- Turkey Tail
- Yun Zhi
For Patients & Caregivers
Tell your healthcare providers about any dietary supplements you’re taking, such as herbs, vitamins, minerals, and natural or home remedies. This will help them manage your care and keep you safe.
How It Works
Coriolus versicolor extracts have been studied in cancer patients with some positive results. However, more studies are needed to verify their effects.
Coriolus versicolor is a mushroom that is used in traditional Chinese medicine as a tonic. Polysaccharide compounds from Coriolus called PSK and PSP were shown to improve immune function in patients with certain cancers when used along with chemotherapy.
To prevent and treat cancer
When used in combination with certain chemotherapy regimens, PSK has been shown to benefit patients following surgical removal of stomach and colorectal cancers. Clinical trials in patients with breast cancer, leukemias, and liver cancer do not show beneficial results.
To reduce cancer treatment side effects
Animal studies suggest that PSK can prevent immune suppression caused by chemotherapy or radiation, but clinical trials have not been performed to confirm this effect in humans.
To stimulate the immune system
Studies in animals and humans suggest that PSK might stimulate the immune system.
To treat infections
The effects of Coriolus on infections have not been studied in clinical trials.
For Healthcare Professionals
Coriolus versicolor is a mushroom of the Basidiomycetes class. It is used in traditional Chinese medicine as a tonic, and recent studies suggest that it has immunostimulant and anti-tumor properties. Polysaccharide-K (PSK), a proprietary product derived from Coriolus, was developed for cancer treatment in Japan. Other Coriolus extracts such as polysaccharide-peptide (PSP) and VPS are available as dietary supplements.
When used as an adjuvant, PSK appears to improve survival rates in patients with gastric (1) (2) and colorectal (3) (4) (5) cancers. It may also benefit patients with esophageal cancer (27). One clinical study demonstrated that PSP used in conjunction with chemotherapy may benefit patients with advanced non-small cell lung cancer (6). Studies using Coriolus extract alone or in combination with other botanicals also suggest positive immunomodulatory effects (7) (8). However, studies on breast cancer (9), hepatocellular carcinoma (10) (28), and leukemia (11) produced mixed results. Although a meta-analysis suggests adjuvant Coriolus may lower mortality risk with some types of cancers (29), additional confirmatory studies are needed.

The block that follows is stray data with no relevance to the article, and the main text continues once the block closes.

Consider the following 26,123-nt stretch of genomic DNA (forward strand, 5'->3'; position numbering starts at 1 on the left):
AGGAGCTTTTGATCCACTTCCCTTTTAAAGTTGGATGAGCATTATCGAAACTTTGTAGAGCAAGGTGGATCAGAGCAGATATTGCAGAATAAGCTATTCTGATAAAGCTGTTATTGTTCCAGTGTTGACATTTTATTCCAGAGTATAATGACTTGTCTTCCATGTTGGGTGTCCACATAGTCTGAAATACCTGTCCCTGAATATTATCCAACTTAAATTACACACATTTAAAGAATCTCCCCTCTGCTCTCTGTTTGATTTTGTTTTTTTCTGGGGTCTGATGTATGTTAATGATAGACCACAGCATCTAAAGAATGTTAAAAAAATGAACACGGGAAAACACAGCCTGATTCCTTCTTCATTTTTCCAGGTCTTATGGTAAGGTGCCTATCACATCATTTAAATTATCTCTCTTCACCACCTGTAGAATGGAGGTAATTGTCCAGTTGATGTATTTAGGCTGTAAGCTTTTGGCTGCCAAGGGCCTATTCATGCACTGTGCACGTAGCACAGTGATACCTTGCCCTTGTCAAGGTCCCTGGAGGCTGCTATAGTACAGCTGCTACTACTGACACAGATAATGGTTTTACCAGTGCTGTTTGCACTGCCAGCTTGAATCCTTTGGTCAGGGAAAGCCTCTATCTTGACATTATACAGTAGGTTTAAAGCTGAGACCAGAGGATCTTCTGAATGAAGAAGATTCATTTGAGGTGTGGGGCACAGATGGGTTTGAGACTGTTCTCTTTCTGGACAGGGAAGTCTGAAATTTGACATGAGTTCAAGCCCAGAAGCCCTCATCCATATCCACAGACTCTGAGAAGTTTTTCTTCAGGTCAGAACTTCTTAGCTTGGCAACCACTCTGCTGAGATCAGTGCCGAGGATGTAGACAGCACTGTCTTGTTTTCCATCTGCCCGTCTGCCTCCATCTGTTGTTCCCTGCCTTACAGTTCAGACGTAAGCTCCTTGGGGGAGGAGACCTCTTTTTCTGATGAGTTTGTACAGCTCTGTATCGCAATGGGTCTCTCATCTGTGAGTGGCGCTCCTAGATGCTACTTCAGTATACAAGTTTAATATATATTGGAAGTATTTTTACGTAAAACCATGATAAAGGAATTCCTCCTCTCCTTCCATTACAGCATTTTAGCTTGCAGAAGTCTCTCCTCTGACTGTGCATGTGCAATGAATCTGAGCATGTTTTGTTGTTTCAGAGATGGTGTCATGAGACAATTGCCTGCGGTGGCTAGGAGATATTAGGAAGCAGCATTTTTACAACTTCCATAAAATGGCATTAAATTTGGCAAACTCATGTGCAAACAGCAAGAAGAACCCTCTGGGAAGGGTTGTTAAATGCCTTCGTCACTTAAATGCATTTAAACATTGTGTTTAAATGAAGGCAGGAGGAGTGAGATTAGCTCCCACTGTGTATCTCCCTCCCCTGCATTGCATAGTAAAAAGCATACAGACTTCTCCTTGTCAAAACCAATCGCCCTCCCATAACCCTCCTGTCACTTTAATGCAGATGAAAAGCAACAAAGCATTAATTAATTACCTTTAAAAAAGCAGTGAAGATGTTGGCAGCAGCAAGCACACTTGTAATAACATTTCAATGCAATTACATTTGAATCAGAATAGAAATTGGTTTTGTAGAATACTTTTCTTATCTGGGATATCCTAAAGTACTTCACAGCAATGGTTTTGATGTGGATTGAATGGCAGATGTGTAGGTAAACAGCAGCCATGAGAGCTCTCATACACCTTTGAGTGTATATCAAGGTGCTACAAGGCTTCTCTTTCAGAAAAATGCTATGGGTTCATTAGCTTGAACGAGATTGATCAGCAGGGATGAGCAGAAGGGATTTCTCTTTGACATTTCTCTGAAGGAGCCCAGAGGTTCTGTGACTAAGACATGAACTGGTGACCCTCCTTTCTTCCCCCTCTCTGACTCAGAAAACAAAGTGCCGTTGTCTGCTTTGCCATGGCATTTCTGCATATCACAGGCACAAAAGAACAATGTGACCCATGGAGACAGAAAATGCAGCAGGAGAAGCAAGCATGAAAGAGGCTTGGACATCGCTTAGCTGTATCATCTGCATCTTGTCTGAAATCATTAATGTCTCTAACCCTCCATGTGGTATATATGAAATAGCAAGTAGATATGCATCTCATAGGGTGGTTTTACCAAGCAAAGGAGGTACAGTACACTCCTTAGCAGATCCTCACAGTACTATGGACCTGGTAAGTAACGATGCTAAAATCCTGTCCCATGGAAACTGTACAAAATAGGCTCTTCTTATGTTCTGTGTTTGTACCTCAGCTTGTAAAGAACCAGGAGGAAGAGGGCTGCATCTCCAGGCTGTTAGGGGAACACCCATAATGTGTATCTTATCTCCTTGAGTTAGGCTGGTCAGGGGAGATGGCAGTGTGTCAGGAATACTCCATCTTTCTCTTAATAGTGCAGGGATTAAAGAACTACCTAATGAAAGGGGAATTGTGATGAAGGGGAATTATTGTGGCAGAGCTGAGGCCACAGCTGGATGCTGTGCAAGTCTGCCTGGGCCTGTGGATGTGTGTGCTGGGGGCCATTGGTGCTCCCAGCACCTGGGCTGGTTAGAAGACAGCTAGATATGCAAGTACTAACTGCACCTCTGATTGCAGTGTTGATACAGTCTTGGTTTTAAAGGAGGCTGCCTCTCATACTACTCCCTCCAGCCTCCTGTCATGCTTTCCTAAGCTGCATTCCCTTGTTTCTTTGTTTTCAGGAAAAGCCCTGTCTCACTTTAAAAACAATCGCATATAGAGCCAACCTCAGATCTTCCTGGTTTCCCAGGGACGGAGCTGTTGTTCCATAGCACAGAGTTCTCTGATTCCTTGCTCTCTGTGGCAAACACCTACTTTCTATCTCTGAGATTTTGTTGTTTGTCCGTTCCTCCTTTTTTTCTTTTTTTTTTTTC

Coriolus extracts are generally well tolerated but minor adverse effects have been reported. Many over-the-counter Coriolus products are not standardized, making it difficult to compare potency between brands. It is also unclear if PSK, PSP, and other Coriolus extracts have comparable effects.
Mechanism of Action
Coriolus versicolor is thought to be a biological response modifier. In vitro, PSP, PSK, and Coriolus extract induces apoptosis in leukemia cells (13) (23) (24). PSP also increased apoptosis in cells treated with camptothecin, reduced proliferation, progression, and 3H-thymidine uptake, and prolonged DNA synthesis time (14). A Coriolus medicinal mushroom blend inhibited cell proliferation and induced G2/M cell cycle arrest in an invasive breast cancer cell line (15). The mushroom extract inhibits expression of cell-cycle regulatory genes and suppresses metastatic behavior via inhibition of cell adhesion, migration, and invasion. Antiproliferative effects were linked to suppression of urokinase plasminogen activator (15). PSP also inhibits interaction between HIV-1 gp120 and CD4 receptor, HIV-1 transcriptase activity, and glycohydrolase enzyme activity associated with viral glycosylation (16).
Several animal studies report synergy between PSK and biologic therapies, including a concanavalin A-bound L1210 vaccine and the IgG2a monoclonal antibody against human colon cancer cells (17). PSP induces cytokine production and T-cell proliferation, and prevents cyclophosphamide-induced immune suppression. Peritoneal macrophages isolated from PSP-fed mice show increased production of reactive nitrogen intermediates, superoxide anions, and TNF (18). PSP also shows analgesic activity in mouse models (19).
In human studies, non-small cell lung cancer patients have increased leukocyte and neutrophil counts after PSP consumption, as well as increased serum IgG and IgM (6). Healthy volunteers and breast cancer patients who used a formula containing Coriolus and Salvia had elevated CD4+ counts, a high CD4+/CD8+ ratio, and elevated absolute counts of B-lymphocytes (7) (8). TNF-alpha and IL-8 gene expression were significantly induced after PSK administration in healthy volunteers and gastric cancer patients, although individual response varied (20).
High doses of a hot water extract of Coriolus enhanced development of large intestinal tumors in mice (12). However, this is not clinically relevant as the dosage was 10-13x higher than what is used in human studies and the mice were injected with known potent carcinogens.